12 books in 12 months for IdeasTap

August Oot for The Broughton Spurtle

Forest Cafe’s Literary Opus for The Edinburgh Reporter

Amanda Palmer Interview for Ten Tracks

Rod Jones Interview for Ten Tracks

12 books in 12 months for Novel Times

Andy Stanton Interview for 12 Books in 12 Months

September Oot for The Broughton Spurtle

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#BoycottNOTW

A few weeks ago I wrote an article as part of a job application in which I pointed out – albeit in a slightly glib manner – that Channel 4 is the King of news reporting.  And not just because of Jon Snow’s funky tie collection.  Anyone watching tonight as they revealed how it appears the News of the World not only hacked the phones of several murdered school girls, but put a police chief in charge of a murder investigation under surveillance in order to get further tidbits, must surely agree.

I didn’t get the job (a weekly column on popular culture), but I thought I would reproduce the article below, to lighten the mood of depression and outrage these revelations have caused.  Twitter is an angry place to be right now.

This week you may have heard the non-story of a farm in Ireland where rogue cows were escaping from a barn before the farmer came to let them out in the morning.

It was the greatest mystery of modern times. Poirot was called in. And Columbo.  And the Old Spice Guy.  Then it was broken to the farmer that the dimension between reality and fiction had a non-permeable membrane, and eventually his brother became so inflamed with curiosity he set up a camcorder to “find out what was going on” and not at all because he found cows sexy.

This highly technical deductive research led to the discovery that one cow had worked out she could push the lock open with her tongue, facilitating a great escape for the rest of the herd.  There followed a lively online debate about bovine intelligence, although Sky News reported, “Daisy seems unphased by her Twitter fame.”  She was probably too busy blogging in outrage about the fact ‘WeLoveChrisBrown’ was trending.  She has a point though.  Did I miss a ‘wife beating is cool’ memo?

Anyway, in the age of globalization and the world-wide-intermatron, news output is far reaching and often nonsensical.  From ITV reporting live outside a building where the accused used to work five years ago to the BBC choosing the weakest line of questioning you could possibly imagine (so Prime Minister, where did you get those socks?), journalists report on anything at all in order to fill the gaps between ad breaks.  And if you have cable TV you can watch Fox News, perpetrators of propaganda so outrageous that Colonel Gadaffi would say ‘Wait, what?’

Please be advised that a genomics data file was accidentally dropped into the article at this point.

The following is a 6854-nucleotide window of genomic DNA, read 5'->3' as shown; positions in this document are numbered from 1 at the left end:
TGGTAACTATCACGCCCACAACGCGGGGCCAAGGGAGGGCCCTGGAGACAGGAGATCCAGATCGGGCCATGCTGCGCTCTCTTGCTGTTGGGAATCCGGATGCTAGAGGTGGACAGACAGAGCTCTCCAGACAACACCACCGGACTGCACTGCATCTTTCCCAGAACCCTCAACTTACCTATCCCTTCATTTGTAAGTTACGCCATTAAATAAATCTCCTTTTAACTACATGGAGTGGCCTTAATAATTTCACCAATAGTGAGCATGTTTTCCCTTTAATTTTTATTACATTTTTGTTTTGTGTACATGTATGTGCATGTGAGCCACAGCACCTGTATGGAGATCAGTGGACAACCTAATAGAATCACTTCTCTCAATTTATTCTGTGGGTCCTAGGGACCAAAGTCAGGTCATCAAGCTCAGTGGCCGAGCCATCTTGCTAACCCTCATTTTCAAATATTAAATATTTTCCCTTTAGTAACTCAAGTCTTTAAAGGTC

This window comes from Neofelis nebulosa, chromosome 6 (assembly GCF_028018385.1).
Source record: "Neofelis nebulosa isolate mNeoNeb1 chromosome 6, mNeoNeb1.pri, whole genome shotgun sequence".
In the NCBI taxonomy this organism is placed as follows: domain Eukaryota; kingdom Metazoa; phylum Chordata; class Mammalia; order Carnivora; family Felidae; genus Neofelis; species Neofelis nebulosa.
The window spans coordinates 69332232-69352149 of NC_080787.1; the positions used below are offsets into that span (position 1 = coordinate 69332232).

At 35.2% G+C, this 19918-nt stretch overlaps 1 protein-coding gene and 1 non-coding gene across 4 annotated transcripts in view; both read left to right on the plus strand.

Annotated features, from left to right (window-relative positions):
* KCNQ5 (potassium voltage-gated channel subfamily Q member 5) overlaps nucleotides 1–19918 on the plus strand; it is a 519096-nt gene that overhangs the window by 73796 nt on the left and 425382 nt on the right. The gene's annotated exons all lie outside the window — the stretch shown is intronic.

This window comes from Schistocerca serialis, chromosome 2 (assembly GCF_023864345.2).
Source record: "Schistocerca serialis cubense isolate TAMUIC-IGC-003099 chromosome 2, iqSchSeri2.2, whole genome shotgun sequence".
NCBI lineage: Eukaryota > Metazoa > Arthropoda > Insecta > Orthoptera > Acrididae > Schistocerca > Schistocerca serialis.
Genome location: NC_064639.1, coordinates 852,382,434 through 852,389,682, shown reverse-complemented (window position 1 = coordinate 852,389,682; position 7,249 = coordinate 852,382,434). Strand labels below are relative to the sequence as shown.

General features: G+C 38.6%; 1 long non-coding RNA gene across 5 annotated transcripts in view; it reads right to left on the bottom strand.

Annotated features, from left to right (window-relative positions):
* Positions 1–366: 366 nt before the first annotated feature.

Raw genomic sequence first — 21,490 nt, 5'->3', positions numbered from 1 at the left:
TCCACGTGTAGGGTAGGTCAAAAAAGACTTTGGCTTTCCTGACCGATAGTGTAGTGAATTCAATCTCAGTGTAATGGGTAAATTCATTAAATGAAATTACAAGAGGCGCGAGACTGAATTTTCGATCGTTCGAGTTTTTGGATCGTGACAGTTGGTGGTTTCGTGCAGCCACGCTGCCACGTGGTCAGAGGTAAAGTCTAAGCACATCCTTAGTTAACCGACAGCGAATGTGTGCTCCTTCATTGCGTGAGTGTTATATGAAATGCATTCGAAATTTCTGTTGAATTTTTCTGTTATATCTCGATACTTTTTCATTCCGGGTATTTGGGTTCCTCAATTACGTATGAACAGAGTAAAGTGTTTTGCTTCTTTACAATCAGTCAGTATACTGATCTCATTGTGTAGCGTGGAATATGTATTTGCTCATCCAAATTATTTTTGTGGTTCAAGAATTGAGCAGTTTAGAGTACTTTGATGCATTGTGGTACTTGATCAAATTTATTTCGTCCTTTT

Having examined the options, you’ve probably come to the same conclusion regarding newsgathering that I have.  It’s abundantly clear the only team who can be trusted is Channel 4.  If Jon Snow were put in charge of all news output in the world, there wouldn’t be a whisper of complaint.  You’d get serious reporting with proper questions asked; sprinkled with occasional bouts of dry humour but avoiding outright whimsy because they’re professional enough to recognise that’s what The One Show is for.

If I were to speculate wildly on why their coverage is better than anyone else’s, I’d say it’s because they all live in a big house together like in The Apprentice.  Jon Snow is the dad, ruling with a hand that’s firm but fair.  Krishnan Guru-Murthy is the mum, making pancakes for everyone in the morning before they go out looking for stories. Alex Thomson and Faisal Islam are the kids who are always picking on little sis Katie Razzall, and all three are forever knocking their knees off things and getting into hilarious scrapes.

Then there’s Uncle Gary Gibbon who likes shouting at politicians, and Cousin Sarah Smith who keeps Skyping from Washington DC to show off about the fact she had dinner with the Obamas again.  They may have their ups and downs, but they work together as a team to bring us The Truth.

Frankly it’s the fly on the wall documentary of the year.  How do I go about pitching programme ideas to Channel 4…?

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Edinburgh bands on TV tonight – for The Edinburgh Reporter